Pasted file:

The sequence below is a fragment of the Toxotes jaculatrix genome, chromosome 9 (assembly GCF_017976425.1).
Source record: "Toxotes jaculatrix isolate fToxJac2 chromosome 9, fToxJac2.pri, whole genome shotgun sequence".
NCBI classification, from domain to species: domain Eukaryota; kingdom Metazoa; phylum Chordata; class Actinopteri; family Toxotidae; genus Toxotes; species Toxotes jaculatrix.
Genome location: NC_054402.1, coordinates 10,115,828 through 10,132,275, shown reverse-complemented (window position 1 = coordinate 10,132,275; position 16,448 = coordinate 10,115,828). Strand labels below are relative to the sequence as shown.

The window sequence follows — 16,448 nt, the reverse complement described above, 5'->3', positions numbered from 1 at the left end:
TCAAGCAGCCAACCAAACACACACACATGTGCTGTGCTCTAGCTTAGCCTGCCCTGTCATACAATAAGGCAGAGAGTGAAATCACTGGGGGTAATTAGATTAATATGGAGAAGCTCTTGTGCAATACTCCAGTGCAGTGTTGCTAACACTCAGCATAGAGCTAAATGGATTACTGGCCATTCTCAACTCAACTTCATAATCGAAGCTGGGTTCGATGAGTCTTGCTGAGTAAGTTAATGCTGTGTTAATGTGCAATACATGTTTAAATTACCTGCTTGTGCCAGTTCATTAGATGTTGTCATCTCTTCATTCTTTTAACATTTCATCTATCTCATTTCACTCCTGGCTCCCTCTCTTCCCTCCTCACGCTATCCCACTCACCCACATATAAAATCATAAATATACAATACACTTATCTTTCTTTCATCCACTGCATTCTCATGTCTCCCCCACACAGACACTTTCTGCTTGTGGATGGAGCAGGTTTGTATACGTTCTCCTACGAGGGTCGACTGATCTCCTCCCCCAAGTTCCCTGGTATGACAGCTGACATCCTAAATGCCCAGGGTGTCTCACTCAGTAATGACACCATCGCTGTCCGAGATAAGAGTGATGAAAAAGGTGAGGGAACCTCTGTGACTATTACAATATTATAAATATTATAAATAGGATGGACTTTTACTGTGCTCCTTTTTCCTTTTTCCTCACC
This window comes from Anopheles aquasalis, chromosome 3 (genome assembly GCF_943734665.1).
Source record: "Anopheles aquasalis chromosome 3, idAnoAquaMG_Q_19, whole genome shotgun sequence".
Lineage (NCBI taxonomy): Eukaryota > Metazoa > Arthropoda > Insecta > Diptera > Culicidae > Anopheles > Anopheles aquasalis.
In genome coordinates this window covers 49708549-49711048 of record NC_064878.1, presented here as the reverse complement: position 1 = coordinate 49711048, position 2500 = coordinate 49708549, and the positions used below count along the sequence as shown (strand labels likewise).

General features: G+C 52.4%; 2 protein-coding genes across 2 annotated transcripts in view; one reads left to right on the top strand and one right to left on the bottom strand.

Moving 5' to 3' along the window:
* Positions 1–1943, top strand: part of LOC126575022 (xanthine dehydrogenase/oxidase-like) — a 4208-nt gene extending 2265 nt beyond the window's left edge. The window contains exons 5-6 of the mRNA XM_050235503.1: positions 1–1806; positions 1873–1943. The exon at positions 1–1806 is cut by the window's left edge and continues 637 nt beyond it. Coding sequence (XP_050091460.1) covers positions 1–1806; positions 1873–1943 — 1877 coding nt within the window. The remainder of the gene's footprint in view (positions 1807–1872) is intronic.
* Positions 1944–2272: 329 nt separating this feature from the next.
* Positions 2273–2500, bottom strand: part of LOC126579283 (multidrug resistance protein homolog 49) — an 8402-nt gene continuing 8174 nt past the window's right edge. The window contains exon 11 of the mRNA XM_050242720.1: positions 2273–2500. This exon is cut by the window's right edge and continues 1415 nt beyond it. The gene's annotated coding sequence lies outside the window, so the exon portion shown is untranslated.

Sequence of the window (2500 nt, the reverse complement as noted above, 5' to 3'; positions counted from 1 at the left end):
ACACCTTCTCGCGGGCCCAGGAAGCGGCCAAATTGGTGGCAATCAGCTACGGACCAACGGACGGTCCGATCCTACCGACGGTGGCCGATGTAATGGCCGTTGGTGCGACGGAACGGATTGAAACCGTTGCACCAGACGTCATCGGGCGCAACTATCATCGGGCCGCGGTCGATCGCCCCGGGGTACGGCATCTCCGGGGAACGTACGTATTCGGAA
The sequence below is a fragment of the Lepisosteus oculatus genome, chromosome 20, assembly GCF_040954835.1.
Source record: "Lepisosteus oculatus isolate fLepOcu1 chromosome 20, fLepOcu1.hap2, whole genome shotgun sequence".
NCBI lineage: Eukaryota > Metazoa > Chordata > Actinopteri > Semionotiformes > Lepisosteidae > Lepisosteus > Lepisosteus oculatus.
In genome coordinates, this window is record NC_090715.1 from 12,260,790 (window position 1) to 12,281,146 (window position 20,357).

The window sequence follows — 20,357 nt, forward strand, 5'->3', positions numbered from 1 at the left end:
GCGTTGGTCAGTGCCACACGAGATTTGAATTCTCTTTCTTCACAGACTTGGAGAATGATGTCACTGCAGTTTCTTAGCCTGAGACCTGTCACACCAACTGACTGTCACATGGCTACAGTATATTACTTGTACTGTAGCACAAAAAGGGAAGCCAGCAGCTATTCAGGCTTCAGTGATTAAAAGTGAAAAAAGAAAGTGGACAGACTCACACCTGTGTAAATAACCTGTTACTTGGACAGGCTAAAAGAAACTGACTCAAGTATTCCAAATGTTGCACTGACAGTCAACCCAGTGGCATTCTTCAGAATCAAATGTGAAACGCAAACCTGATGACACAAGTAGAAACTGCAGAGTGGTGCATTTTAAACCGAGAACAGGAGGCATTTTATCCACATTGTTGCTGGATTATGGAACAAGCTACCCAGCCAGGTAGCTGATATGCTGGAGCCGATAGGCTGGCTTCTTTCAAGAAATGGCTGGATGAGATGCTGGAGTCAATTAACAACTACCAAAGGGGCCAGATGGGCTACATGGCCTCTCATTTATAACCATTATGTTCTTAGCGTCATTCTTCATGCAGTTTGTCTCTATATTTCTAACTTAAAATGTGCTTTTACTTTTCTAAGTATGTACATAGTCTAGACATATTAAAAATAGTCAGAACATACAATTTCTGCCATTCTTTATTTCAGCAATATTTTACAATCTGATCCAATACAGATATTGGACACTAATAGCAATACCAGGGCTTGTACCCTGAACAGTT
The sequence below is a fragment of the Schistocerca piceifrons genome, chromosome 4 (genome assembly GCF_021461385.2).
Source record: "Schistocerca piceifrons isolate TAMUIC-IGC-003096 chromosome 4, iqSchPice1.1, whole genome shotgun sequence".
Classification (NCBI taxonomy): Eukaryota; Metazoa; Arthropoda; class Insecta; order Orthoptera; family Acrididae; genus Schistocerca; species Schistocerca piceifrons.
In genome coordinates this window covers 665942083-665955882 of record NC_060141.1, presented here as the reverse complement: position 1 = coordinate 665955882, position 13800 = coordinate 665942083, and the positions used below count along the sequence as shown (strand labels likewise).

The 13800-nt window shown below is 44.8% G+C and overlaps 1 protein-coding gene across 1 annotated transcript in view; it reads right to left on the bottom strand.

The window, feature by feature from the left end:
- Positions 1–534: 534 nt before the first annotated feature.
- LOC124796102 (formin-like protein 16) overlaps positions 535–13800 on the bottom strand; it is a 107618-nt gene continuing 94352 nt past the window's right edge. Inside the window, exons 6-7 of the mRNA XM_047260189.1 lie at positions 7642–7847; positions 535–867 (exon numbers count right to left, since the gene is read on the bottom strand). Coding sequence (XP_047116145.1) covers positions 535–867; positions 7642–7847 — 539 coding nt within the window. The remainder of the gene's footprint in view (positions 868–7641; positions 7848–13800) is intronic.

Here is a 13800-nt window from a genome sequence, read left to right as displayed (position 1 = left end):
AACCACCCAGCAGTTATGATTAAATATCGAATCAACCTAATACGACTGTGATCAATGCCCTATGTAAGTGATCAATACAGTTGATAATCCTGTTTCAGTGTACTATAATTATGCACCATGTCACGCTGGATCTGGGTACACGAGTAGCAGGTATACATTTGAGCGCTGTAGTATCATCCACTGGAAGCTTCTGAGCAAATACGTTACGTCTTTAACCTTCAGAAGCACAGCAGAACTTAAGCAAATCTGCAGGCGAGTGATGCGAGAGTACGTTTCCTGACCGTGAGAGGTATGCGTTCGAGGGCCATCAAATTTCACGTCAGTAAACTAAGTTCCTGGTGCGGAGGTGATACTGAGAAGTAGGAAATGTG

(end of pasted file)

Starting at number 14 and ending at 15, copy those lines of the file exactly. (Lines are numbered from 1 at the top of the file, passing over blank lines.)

* Positions 1944–2272: 329 nt separating this feature from the next.
* Positions 2273–2500, bottom strand: part of LOC126579283 (multidrug resistance protein homolog 49) — an 8402-nt gene continuing 8174 nt past the window's right edge. The window contains exon 11 of the mRNA XM_050242720.1: positions 2273–2500. This exon is cut by the window's right edge and continues 1415 nt beyond it. The gene's annotated coding sequence lies outside the window, so the exon portion shown is untranslated.